The Museum of the Moving Image in Astoria will present “Corona King: A Tribute to Burt Young” to honor the Oscar-nominated actor who died earlier this month in Los Angeles at the age of 83. MoMI will screen two films featuring scene-stealing performances by Young including his first role as the avenging Gimpy in “Carnival of Blood” showing on Nov. 4, and “Convoy,” the popcorn truck-driver film directed by Sam Peckinpah, screening on Nov. 4 and 5.
Young was born and raised in Corona and rocketed to fame playing Paulie Pinnino, the curmudgeonly corner man in Sylvester Stallone’s “Rocky” in 1976, a role that he would continue to play in five sequels.
“I’ve always been really a big fan of him as a character actor. I think he sort of came around in that kind of time for American character actors,” Museum of the Moving Image Curator of Film Eric Hynes told QNS. “I think that at the time, Hollywood and the American new wave were hungry for kind of authentic men and authentic women, but in particular, authentic male character actors. The fact that he was himself a boxer added a certain authenticity to his character. He was no one’s idea of a traditional leading man but I actually thought he was just a really fine, funny, full-of-life character on screen.”
In addition to the “Rocky” franchise, Young was a frequent scene-stealer in other major motion pictures such as “Chinatown” with Jack Nicholson, “Once Upon a Time in America” with Robert DeNiro, and “Back to School” with Rodney Dangerfield who grew up in Kew Gardens. Young also did four films in four years with James Caan, who grew up in Sunnyside. The Museum of the Moving Image hosted the Caan Film Festival last October in tribute to the film star who died in July, 2022 at the age of 82.
“When we did the Caan Film Festival and I was watching all of his films, it stuck with me how often Young appeared with him and I had a thought — he’s from Corona and there was this inkling of doing a subset of Young films and I’m disappointed I didn’t follow through then,” Hynes said.
Corona community leader Al Perna spoke to QNS about his personal connection to the actor who was born in 1940 as Gerald Tommaso DeLouise, who grew up in a two-story brick home at 108-64 38th Ave. His father sent him to William Cullen Bryant High School in Astoria to get him away from neighborhood troublemakers and after he was thrown out for disciplinary reasons his father signed him into the U.S. Marine Corps at the age of 16. Two years later, DeLouise returned to Corona where he hung with a local gang composed of mostly Italian young men who had finished their military service and looked after the neighborhood.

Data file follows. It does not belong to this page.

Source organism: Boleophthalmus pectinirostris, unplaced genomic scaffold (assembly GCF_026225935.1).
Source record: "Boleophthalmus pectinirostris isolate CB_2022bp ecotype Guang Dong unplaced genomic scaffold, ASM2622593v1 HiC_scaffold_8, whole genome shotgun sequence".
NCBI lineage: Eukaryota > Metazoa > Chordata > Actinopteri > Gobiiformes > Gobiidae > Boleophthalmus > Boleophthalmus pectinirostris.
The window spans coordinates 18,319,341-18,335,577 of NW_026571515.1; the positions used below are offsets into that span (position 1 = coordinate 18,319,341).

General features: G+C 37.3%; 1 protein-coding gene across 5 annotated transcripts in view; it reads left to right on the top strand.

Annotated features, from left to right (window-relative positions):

“He hung out with the Corona Dukes and the Junior Dukes. I’m not going to say they were a tough gang, they were just enabled young men who kept an eye on things,” Perna told QNS. “He used to cruise around Corona Heights in a 1955 Cadillac convertible. My father used to tell me stories about his boxing career.”
DeLouise learned how to box in the Marine Corps and after he returned to the neighborhood he began to box professionally, at one point going 17-1 under legendary trainer Cus D’Amato, who decades later engineered the career of heavyweight champ Mike Tyson. DeLouise lost some front teeth appearing on a card at the old Sunnyside Gardens Arena on Queens Boulevard that launched the pro careers of Gerry Conney and another actor, Tony Danza.
He gave up pro boxing in his early 20s and spent two years studying at the Actors Studio under Lee Strasberg leading to roles on stage, television and eventually films as Burt Young.
“No matter how big he got, he never forgot his roots here in Corona,” Perna said. “He was always coming back here to hang in Spaghetti Park, and eat at the Parkside; he would get noticed all the time everywhere and people just loved him. He always had this tough guy persona in all of his movies, but around here he was just this really humble, sweet-talking guy. So different from how he appeared in the movies, right? He was a real gentleman in the neighborhood. He was one of the guys, one of the boys. You know, he was our friend, and we were all so proud of him. He will be missed.”